The Toby Gribben Show
Frank A Mason

The Toby Gribben Show

Play Episode Listen Later Aug 4, 2022 20:17


Frank A. Mason is the pen name for a retired US Air Force Lieutenant Colonel who also served as a college professor for 25 years. As an officer in the US Air Force, Mason flew B-52s during the Cold War, served as a flying training instructor, and directed high-level staff organizations over 22 years of his early adult life. A college professor from the late 1990's to the present, Mason's alter ego earned a PhD from one of the nation's top 5 public institutions and had the privilege of mentoring hundreds of doctoral students at three respected higher education institutions. He left the professoriate to become a full-time author. The Journeyman Chronicles is Mason's series of novels about the adventures of a young master gunsmith caught up in the American Revolution. The Journeyman Chronicles is available on Amazon.com and other booksellers. Frank A. Mason is also the author of a series of modern suspense novels that will also be available in late summer, 2022, on Amazon.com and other booksellers. Mason lives in Florida with his wife who is a university professor and author of a forthcoming series of children's books. They share three adult children, who are each successful in their own right. Our GDPR privacy policy was updated on August 8, 2022. Visit acast.com/privacy for more information.

1001 Heroes, Legends, Histories & Mysteries Podcast
REBELS AT SEA-PRIVATEERING IN THE AMERICAN REVOLUTION

1001 Heroes, Legends, Histories & Mysteries Podcast

Play Episode Listen Later Aug 3, 2022 66:08 Very Popular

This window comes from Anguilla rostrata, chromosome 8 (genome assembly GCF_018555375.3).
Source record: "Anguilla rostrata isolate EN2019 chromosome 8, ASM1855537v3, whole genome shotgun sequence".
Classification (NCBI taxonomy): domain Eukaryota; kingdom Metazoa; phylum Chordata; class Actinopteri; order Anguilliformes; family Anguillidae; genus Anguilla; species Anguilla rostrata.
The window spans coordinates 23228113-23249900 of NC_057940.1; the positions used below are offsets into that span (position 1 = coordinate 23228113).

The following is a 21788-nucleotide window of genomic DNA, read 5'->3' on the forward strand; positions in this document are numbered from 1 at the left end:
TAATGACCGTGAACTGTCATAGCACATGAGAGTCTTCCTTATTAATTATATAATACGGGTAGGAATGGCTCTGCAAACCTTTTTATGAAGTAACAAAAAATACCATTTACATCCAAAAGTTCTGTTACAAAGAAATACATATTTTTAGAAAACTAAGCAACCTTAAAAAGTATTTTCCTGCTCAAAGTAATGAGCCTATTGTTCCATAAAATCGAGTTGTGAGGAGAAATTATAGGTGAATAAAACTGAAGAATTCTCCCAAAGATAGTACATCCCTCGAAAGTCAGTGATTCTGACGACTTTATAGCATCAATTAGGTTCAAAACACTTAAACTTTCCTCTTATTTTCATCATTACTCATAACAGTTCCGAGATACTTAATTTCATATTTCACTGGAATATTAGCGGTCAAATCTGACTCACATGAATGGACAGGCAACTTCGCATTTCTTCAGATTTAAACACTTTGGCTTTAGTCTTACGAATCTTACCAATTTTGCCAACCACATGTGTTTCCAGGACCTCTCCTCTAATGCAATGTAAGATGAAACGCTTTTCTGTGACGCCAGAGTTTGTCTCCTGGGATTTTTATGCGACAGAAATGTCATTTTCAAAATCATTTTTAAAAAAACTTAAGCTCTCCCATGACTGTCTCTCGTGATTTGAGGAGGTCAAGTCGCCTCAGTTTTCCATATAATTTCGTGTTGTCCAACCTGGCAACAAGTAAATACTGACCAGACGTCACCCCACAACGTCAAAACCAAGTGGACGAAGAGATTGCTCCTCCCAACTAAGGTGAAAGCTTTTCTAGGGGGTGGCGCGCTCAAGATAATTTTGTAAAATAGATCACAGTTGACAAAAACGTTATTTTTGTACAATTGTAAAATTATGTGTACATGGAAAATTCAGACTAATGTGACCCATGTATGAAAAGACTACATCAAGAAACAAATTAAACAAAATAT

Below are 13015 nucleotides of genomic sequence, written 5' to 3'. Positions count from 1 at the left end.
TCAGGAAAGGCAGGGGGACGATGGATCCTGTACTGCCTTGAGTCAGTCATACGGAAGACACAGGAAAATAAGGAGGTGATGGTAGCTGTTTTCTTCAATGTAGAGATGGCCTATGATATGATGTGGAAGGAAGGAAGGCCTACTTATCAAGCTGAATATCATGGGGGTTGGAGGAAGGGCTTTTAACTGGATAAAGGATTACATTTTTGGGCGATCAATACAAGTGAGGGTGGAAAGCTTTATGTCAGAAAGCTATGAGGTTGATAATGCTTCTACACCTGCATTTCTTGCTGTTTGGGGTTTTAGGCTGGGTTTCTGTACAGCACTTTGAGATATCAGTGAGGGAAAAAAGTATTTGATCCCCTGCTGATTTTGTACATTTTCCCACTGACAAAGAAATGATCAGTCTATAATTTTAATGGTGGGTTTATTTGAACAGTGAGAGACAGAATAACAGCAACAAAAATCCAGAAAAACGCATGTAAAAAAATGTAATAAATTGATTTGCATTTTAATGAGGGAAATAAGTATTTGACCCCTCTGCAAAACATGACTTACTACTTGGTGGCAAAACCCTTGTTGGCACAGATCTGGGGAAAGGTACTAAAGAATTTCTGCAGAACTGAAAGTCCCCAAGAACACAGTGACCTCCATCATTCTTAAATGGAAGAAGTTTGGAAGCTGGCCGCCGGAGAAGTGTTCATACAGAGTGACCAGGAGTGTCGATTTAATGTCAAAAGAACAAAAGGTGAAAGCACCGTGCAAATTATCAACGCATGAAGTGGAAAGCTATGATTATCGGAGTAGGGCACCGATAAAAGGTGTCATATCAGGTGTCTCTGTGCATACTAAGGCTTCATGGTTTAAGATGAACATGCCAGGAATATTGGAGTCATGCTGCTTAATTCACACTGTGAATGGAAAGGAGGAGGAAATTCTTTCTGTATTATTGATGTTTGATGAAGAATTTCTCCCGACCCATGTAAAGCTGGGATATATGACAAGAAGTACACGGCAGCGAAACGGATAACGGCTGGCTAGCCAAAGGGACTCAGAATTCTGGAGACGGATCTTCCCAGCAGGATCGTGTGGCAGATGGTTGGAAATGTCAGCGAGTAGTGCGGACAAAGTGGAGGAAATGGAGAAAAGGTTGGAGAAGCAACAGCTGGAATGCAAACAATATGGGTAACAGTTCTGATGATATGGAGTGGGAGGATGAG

The heroic story of the founding of the US Navy during the Revolution has been told many times but never with a focus on the thousands of privateers- private vessels- from whaleboats to gunboats, which proved themselves a critical factor in the winning of American freedom. The author Eric Jay Dolin does a brilliant job bringing us into the story and introducing us to many unsung heroes of the American Revolution at sea. ANDROID USERS- 1001 Radio Days right here at Google Podcasts FREE: https://podcasts.google.com/search/1001%20radio%20days 1001 Classic Short Stories & Tales at Google Podcasts https://podcasts.google.com/feed/aHR0cHM6Ly9mZWVkcy5tZWdhcGhvbmUuZm0vQURMNzU3MzM0Mjg0NQ== 1001 Heroes, Legends, Histories & Mysteries at Google Podcasts: https://podcasts.google.com/search/1001%20heroes 1001 Sherlock Holmes Stories (& Tales from Arthur Conan Doyle) https://podcasts.google.com/search/1001%20sherlock%20holmes 1001 Ghost Stories & Tales of the Macabre on Spotify: https://podcasts.google.com/search/1001%20ghost%20stories 1001 Stories for the Road on Google Podcasts https://podcasts.google.com/search/1001%20stories%20for%20the%20road Enjoy 1001 Greatest Love Stories on Google Podcasts https://podcasts.google.com/search/1001%20greatest%20love%20stories 1001 History's Best Storytellers: (author interviews) on Stitcher https://www.stitcher.com/show/1001-historys-best-storytellers APPLE USERS Catch 1001 Heroes on any Apple Device here (Free): https://podcasts.apple.com/us/podcast/1001-heroes-legends-histories-mysteries-podcast/id956154836?mt=2  Catch 1001 CLASSIC SHORT STORIES at Apple Podcast App Now: https://podcasts.apple.com/us/podcast/1001-classic-short-stories-tales/id1078098622 Catch 1001 Stories for the Road at Apple Podcast now:  https://podcasts.apple.com/us/podcast/1001-stories-for-the-road/id1227478901 NEW Enjoy 1001 Greatest Love Stories on Apple Devices here: https://podcasts.apple.com/us/podcast/1001-greatest-love-stories/id1485751552 Catch 1001 RADIO DAYS now at Apple iTunes!  https://itunes.apple.com/us/podcast/1001-radio-days/id1405045413?mt=2 NEW 1001 Ghost Stories & Tales of the Macabre is now playing at Apple Podcasts! https://podcasts.apple.com/us/podcast/1001-ghost-stories-tales-of-the-macabre/id1516332327 NEW Enjoy 1001 History's Best Storytellers (Interviews) on Apple Devices here: https://podcasts.apple.com/us/podcast/1001-historys-best-storytellers/id1483649026 NEW Enjoy 1001 Sherlock Holmes Stories and The Best of Arthur Conan Doyle https://podcasts.apple.com/us/podcast/1001-sherlock-holmes-stories-best-sir-arthur-conan/id1534427618 Get all of our shows at one website: https://.1001storiespodcast.com REVIEWS NEEDED . My email works as well for comments: 1001storiespodcast@gmail.com SUPPORT OUR SHOW BY BECOMING A PATRON! https://.patreon.com/1001storiesnetwork. Its time I started asking for support! Thank you. Its a few dollars a month OR a one time. (Any amount is appreciated). YOUR REVIEWS AND SUBSCRIPTIONS AT APPLE/ITUNES AND ALL ANDROID HOSTS ARE NEEDED AND APPRECIATED! LINKS BELOW... Learn more about your ad choices. Visit podcastchoices.com/adchoices